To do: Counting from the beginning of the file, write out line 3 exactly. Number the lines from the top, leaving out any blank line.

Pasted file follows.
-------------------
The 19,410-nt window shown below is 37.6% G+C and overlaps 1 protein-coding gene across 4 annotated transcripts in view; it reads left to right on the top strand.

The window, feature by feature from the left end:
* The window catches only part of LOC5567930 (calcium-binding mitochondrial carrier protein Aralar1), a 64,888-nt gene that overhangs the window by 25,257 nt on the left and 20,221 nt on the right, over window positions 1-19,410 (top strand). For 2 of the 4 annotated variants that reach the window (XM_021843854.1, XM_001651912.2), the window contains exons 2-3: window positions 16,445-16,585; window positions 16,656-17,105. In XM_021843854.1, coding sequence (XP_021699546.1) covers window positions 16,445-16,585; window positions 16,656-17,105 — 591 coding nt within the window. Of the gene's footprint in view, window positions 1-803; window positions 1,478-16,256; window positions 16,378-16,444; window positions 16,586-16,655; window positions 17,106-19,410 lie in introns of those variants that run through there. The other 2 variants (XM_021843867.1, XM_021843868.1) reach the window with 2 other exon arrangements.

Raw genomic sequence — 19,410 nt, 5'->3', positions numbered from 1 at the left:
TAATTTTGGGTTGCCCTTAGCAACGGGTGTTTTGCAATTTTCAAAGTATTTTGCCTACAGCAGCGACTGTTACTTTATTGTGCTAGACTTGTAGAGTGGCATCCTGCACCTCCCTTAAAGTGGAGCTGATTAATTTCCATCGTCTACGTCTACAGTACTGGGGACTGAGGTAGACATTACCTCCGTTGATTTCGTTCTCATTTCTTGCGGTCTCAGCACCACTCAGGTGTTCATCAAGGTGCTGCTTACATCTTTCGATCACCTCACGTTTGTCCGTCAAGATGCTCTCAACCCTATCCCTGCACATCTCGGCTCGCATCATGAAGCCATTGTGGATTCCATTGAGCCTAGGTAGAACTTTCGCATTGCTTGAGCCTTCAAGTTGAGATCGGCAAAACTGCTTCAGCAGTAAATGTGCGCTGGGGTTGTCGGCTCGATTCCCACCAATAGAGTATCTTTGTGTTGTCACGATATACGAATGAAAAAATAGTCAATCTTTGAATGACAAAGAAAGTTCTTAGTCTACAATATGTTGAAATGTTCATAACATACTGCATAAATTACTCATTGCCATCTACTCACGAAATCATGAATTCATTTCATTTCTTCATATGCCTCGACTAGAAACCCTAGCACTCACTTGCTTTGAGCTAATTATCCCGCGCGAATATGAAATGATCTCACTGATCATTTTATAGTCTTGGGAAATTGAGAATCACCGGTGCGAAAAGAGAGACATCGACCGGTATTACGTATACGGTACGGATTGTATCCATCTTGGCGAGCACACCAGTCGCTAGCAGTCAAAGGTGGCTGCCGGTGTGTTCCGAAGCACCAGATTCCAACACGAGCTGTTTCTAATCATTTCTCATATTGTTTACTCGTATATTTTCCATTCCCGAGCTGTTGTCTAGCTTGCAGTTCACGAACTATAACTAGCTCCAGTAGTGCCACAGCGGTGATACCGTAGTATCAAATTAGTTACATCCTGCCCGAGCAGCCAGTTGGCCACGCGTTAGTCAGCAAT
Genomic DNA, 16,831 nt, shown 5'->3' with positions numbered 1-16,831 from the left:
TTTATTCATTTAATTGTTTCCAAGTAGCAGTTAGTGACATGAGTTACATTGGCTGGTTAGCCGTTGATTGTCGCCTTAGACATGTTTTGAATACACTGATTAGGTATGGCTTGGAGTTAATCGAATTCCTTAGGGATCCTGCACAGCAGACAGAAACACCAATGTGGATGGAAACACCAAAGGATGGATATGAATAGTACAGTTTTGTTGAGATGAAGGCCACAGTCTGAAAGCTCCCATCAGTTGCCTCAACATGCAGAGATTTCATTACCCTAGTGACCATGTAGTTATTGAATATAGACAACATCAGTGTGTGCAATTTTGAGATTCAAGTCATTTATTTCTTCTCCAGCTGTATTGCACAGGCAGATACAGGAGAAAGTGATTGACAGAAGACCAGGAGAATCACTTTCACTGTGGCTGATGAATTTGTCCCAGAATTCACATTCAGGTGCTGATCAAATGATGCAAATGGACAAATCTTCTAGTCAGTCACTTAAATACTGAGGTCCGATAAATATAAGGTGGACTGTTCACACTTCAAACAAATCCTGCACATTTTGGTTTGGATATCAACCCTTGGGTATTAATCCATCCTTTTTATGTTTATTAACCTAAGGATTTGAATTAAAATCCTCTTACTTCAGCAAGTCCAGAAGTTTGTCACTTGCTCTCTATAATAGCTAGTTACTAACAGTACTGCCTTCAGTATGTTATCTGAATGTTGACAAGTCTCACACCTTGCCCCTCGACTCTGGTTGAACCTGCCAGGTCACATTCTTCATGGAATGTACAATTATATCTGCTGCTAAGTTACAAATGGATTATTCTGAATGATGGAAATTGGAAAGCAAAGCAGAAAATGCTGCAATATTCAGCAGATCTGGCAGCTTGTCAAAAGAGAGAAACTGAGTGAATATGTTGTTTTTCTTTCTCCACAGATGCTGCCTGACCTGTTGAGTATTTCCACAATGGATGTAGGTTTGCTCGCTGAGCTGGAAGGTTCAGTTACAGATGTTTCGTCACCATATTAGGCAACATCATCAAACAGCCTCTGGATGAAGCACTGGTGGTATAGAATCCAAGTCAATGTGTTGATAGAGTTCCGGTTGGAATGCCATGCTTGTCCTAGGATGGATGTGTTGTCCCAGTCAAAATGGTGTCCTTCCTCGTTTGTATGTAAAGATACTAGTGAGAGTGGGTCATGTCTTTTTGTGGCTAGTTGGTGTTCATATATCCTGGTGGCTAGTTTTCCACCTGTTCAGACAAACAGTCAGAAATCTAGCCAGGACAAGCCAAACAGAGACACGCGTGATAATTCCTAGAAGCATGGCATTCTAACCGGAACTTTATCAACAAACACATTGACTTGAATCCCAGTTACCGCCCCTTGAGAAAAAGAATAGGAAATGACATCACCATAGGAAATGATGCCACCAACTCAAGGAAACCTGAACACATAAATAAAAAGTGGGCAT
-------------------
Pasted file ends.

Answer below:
* The window catches only part of LOC5567930 (calcium-binding mitochondrial carrier protein Aralar1), a 64,888-nt gene that overhangs the window by 25,257 nt on the left and 20,221 nt on the right, over window positions 1-19,410 (top strand). For 2 of the 4 annotated variants that reach the window (XM_021843854.1, XM_001651912.2), the window contains exons 2-3: window positions 16,445-16,585; window positions 16,656-17,105. In XM_021843854.1, coding sequence (XP_021699546.1) covers window positions 16,445-16,585; window positions 16,656-17,105 — 591 coding nt within the window. Of the gene's footprint in view, window positions 1-803; window positions 1,478-16,256; window positions 16,378-16,444; window positions 16,586-16,655; window positions 17,106-19,410 lie in introns of those variants that run through there. The other 2 variants (XM_021843867.1, XM_021843868.1) reach the window with 2 other exon arrangements.